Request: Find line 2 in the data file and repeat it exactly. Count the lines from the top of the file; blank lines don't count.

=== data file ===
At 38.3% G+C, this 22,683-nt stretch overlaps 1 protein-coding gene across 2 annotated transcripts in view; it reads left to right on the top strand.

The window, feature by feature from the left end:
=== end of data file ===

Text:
The window, feature by feature from the left end: